Friday, 30 October 2020

I Want Your Love & I Want Your Revenge: No More Heroes Game Analysis

In honour of the first two No More Heroes games being ported to the Nintendo Switch this week, it seemed as good a time as any to reissue an analysis I wrote up many years ago of a game series inspired by such diverse sources as Alejandro Jodorowsky's abstract Western El Topo and the Brit Punk music movement of the '80s, filtered through the lens of geek and video game culture. No More Heroes is a satirical and often surreal gaming extravaganza which I urge everyone who hasn't already taken a trip to the superbly named town of Santa Destroy to pick up as soon as possible.

Until developer Goichi Suda makes a concrete statements on the matter (which he won't – Japanese modesty prevents it), no-one can say for certain what ideas were suplexing around in that brain of his during the creation of the No More Heroes series. Everything from here on in is speculation, but hopefully speculation informed enough to offer a new perspective on the games and enhance your enjoyment. I will deal with the themes running through both games, so be warned that SPOILERS abound.
Let's first consider Desperate Struggle, the second game in the series. The game's most prominent point of reference is Wim Wenders' 1984 film Paris, Texas. Suda has confirmed this to be an influence on the game, referenced in the scenes during which the player listens to a peep-show girl waxing lyrical about the game's various bosses - during the film's climax, the protagonist discovers his estranged wife working at a peepshow booth and takes her home after a visit. The protagonist in Wenders' film is also named Travis, though that's a reference which runs all the way back to Suda's preceding - and no less bonkers - game, killer7.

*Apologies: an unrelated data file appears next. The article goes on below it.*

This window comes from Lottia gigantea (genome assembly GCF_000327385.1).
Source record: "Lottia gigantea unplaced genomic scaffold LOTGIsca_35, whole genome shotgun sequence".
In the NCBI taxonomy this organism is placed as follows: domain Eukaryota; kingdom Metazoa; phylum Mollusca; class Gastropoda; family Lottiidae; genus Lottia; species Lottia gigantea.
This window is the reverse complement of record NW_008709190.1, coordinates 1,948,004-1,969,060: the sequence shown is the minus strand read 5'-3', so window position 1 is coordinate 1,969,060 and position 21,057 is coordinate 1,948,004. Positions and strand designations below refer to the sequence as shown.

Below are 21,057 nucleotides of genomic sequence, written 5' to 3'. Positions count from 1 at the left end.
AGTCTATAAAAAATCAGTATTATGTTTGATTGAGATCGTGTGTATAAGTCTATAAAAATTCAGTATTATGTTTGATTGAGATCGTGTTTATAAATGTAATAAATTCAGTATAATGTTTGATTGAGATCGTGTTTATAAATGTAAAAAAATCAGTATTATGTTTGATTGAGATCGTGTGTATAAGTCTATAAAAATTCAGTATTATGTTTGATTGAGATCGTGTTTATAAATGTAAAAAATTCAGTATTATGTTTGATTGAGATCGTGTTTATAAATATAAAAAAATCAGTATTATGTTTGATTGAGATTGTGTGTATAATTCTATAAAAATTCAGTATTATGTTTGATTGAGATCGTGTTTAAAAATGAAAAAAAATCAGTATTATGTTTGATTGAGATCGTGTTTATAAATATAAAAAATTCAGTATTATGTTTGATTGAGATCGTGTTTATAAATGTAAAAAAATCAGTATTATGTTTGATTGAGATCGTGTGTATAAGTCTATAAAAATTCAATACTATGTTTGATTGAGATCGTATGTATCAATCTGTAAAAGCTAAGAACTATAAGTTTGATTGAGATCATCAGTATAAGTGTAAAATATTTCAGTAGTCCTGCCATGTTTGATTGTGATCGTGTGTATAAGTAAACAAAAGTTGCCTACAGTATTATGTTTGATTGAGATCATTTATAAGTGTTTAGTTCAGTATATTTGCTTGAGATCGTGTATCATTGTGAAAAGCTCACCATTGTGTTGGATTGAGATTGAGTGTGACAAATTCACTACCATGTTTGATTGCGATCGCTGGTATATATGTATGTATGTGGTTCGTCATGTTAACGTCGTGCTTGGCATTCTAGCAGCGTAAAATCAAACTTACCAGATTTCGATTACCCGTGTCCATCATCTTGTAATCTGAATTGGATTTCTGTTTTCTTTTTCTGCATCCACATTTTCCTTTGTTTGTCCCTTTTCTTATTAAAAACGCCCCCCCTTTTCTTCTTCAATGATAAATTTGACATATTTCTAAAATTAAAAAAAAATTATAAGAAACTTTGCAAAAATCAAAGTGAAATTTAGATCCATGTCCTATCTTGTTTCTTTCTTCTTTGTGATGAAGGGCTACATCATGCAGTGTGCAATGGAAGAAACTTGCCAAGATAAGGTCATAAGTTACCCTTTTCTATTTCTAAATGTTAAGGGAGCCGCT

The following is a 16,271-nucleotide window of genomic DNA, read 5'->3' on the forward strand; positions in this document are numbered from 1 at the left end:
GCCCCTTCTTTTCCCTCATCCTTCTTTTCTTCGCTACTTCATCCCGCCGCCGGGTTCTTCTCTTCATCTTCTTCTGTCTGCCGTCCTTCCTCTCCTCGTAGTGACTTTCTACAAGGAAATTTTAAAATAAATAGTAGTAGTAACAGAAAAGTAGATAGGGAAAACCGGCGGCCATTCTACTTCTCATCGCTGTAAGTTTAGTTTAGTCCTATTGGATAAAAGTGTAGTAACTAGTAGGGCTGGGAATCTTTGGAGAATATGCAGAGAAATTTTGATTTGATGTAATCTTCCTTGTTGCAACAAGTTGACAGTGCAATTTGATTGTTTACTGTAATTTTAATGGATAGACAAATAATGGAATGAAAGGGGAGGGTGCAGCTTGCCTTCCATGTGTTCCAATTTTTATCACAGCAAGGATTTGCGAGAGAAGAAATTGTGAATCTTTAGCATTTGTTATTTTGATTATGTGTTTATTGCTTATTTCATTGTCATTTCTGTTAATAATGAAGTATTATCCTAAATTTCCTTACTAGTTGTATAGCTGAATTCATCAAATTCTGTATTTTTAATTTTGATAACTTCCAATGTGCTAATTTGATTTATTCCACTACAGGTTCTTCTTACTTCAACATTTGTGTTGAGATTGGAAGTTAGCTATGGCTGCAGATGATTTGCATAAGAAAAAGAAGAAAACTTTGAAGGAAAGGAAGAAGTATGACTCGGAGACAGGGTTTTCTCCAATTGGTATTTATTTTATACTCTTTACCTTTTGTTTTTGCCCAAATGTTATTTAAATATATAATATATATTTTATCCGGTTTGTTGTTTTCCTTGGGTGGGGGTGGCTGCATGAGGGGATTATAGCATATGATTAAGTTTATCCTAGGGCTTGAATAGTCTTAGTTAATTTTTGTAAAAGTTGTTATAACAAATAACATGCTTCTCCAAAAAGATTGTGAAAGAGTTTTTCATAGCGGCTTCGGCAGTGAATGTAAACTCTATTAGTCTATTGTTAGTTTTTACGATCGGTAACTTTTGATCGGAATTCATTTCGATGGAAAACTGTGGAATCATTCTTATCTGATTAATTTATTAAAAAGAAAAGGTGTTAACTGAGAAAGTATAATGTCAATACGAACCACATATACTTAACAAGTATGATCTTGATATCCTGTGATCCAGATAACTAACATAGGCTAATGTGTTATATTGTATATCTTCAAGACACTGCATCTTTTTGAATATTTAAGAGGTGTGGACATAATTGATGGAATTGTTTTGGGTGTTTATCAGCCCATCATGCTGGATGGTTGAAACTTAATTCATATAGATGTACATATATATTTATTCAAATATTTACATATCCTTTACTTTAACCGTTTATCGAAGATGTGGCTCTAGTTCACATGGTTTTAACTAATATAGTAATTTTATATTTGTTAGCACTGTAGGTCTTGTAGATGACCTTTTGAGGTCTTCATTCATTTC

The plot of Paris, Texas bears some resemblance to that of Desperate Struggle: a wandering man named Travis is found in the desert by his brother (not called Henry, sadly) with no memory of where he has been for the past four years. Over time, Travis pieces his life back together and goes in search of the wife and child he left behind. The film treats the topic of drifters in American culture, who find themselves isolated and unable to settle in the modern world. It deals with the difficulty of making meaningful human connections and being able to come to terms with one's true identity. Desperate Struggle tackles those same ideas, but from a different angle. In order to get a grip on that perspective, we must look back to the original No More Heroes.

As with Paris, Texas, Suda made clear links between No More Heroes and a particular film which inspired it: in this case, Alejandro Jodorowsky's surrealist Western, El Topo. Jodorowsky's film concerns the eponymous assassin rescuing a young woman, Mara, from a villain and being challenged to prove himself the greatest gunman in the land by duelling with the four greatest gun masters. El Topo duels each and wins, before a female guide he takes on betrays him, filling him with bullets and riding away with Mara. After years in a comatose state between life and death, El Topo reawakens and becomes a monk, seeking to use his newfound empathy to help others. Unfortunately, his actions only lead to more death, including his own. The film is a pseudo-religious, acid-inflected reflection on American archetypes telling stories of spiritual and physical cycles of death and rebirth.

No More Heroes takes these themes and adapts them into video game form. The cowboy gunman is the quintessential figure of the American West just as Travis Touchdown represents the stereotypical figure of the gamer: emotionally and intellectually stunted, driven by an unfulfilled lust for sex and violence, an outcast from the world outside his front door. When Travis fights to get to Number One, he believes it will prove his worth and make Sylvia like him.

This 'battle' goes on in the video game world all the time: players start a new game as enthusiastic novices, fighting long and hard to achieve victory and complete the game, believing they earn their climactic triumph just as Travis is hoping for sexual ecstasy with Sylvia. The games industry is built on players,striving to prove themselves again and again to satisfy a lust for violence, death and triumph, only to inevitably start the cycle anew when the next game is released. Like El Topo, a cycle of acquiring skill, wisdom, death and rebirth.